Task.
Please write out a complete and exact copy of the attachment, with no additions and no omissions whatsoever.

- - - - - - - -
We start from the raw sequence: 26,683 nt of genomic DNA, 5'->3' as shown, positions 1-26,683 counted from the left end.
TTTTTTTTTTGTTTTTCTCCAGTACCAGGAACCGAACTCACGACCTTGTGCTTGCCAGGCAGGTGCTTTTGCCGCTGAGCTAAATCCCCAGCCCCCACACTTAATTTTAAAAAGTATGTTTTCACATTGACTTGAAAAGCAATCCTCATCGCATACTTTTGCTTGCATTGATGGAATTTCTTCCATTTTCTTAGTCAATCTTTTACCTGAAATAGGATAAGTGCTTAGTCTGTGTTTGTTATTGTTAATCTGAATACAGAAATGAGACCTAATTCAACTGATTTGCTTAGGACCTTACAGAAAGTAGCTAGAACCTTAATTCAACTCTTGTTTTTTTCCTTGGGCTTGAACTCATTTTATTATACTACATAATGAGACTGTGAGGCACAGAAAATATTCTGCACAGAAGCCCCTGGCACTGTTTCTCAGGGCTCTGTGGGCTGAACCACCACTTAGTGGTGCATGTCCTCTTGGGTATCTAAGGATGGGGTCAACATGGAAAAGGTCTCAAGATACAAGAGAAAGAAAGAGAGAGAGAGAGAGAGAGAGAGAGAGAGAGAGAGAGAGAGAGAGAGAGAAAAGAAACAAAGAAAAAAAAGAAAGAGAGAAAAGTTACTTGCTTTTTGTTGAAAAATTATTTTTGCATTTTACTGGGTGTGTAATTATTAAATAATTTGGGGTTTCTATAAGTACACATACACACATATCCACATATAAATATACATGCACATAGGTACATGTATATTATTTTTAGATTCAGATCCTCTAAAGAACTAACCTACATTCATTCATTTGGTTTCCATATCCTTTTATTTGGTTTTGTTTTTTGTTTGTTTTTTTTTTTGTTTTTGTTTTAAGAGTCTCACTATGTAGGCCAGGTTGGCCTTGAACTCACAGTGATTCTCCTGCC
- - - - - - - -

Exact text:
We start from the raw sequence: 26,683 nt of genomic DNA, 5'->3' as shown, positions 1-26,683 counted from the left end.
TTTTTTTTTTGTTTTTCTCCAGTACCAGGAACCGAACTCACGACCTTGTGCTTGCCAGGCAGGTGCTTTTGCCGCTGAGCTAAATCCCCAGCCCCCACACTTAATTTTAAAAAGTATGTTTTCACATTGACTTGAAAAGCAATCCTCATCGCATACTTTTGCTTGCATTGATGGAATTTCTTCCATTTTCTTAGTCAATCTTTTACCTGAAATAGGATAAGTGCTTAGTCTGTGTTTGTTATTGTTAATCTGAATACAGAAATGAGACCTAATTCAACTGATTTGCTTAGGACCTTACAGAAAGTAGCTAGAACCTTAATTCAACTCTTGTTTTTTTCCTTGGGCTTGAACTCATTTTATTATACTACATAATGAGACTGTGAGGCACAGAAAATATTCTGCACAGAAGCCCCTGGCACTGTTTCTCAGGGCTCTGTGGGCTGAACCACCACTTAGTGGTGCATGTCCTCTTGGGTATCTAAGGATGGGGTCAACATGGAAAAGGTCTCAAGATACAAGAGAAAGAAAGAGAGAGAGAGAGAGAGAGAGAGAGAGAGAGAGAGAGAGAGAGAGAGAGAAAAGAAACAAAGAAAAAAAAGAAAGAGAGAAAAGTTACTTGCTTTTTGTTGAAAAATTATTTTTGCATTTTACTGGGTGTGTAATTATTAAATAATTTGGGGTTTCTATAAGTACACATACACACATATCCACATATAAATATACATGCACATAGGTACATGTATATTATTTTTAGATTCAGATCCTCTAAAGAACTAACCTACATTCATTCATTTGGTTTCCATATCCTTTTATTTGGTTTTGTTTTTTGTTTGTTTTTTTTTTTGTTTTTGTTTTAAGAGTCTCACTATGTAGGCCAGGTTGGCCTTGAACTCACAGTGATTCTCCTGCC